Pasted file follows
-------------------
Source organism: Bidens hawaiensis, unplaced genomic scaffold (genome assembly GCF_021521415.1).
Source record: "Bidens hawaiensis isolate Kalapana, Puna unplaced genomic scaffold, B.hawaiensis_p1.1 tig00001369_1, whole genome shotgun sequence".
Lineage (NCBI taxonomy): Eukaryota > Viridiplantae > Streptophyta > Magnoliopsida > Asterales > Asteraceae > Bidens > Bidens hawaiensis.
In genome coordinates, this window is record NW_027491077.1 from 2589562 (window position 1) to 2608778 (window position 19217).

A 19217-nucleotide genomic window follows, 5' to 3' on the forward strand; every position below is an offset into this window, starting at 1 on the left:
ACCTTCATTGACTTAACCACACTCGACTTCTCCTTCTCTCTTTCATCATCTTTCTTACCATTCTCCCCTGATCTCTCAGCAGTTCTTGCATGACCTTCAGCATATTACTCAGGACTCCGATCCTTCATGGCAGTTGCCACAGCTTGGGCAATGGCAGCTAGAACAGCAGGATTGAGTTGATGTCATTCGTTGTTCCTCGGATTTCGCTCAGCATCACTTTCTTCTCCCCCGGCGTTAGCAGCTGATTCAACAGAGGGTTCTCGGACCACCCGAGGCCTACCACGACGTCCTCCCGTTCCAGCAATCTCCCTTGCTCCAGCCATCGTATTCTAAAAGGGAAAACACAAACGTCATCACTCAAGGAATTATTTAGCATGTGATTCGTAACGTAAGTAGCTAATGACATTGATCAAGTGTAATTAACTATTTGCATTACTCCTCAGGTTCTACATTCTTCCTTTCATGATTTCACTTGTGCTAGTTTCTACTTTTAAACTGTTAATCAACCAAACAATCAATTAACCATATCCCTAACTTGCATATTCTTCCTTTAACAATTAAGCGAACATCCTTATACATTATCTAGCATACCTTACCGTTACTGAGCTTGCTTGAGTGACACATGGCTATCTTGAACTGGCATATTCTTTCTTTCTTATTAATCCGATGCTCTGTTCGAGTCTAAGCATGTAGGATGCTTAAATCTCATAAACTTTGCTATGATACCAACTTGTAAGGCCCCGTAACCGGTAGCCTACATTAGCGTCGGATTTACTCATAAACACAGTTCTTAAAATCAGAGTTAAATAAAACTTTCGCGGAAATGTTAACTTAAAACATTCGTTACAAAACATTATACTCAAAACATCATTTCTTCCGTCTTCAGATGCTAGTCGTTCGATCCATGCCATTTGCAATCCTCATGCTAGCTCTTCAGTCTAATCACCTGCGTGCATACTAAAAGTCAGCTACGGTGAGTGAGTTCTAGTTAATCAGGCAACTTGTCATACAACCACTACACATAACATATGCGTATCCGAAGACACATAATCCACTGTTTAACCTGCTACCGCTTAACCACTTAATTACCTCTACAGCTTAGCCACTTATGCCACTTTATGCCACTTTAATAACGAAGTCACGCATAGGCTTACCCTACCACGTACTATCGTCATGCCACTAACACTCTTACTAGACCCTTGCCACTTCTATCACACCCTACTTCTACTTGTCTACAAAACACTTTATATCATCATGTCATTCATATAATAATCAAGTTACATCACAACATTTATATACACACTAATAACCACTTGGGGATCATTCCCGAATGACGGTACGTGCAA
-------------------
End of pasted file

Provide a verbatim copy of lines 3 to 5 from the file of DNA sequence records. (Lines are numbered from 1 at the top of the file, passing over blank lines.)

Lineage (NCBI taxonomy): Eukaryota > Viridiplantae > Streptophyta > Magnoliopsida > Asterales > Asteraceae > Bidens > Bidens hawaiensis.
In genome coordinates, this window is record NW_027491077.1 from 2589562 (window position 1) to 2608778 (window position 19217).

A 19217-nucleotide genomic window follows, 5' to 3' on the forward strand; every position below is an offset into this window, starting at 1 on the left: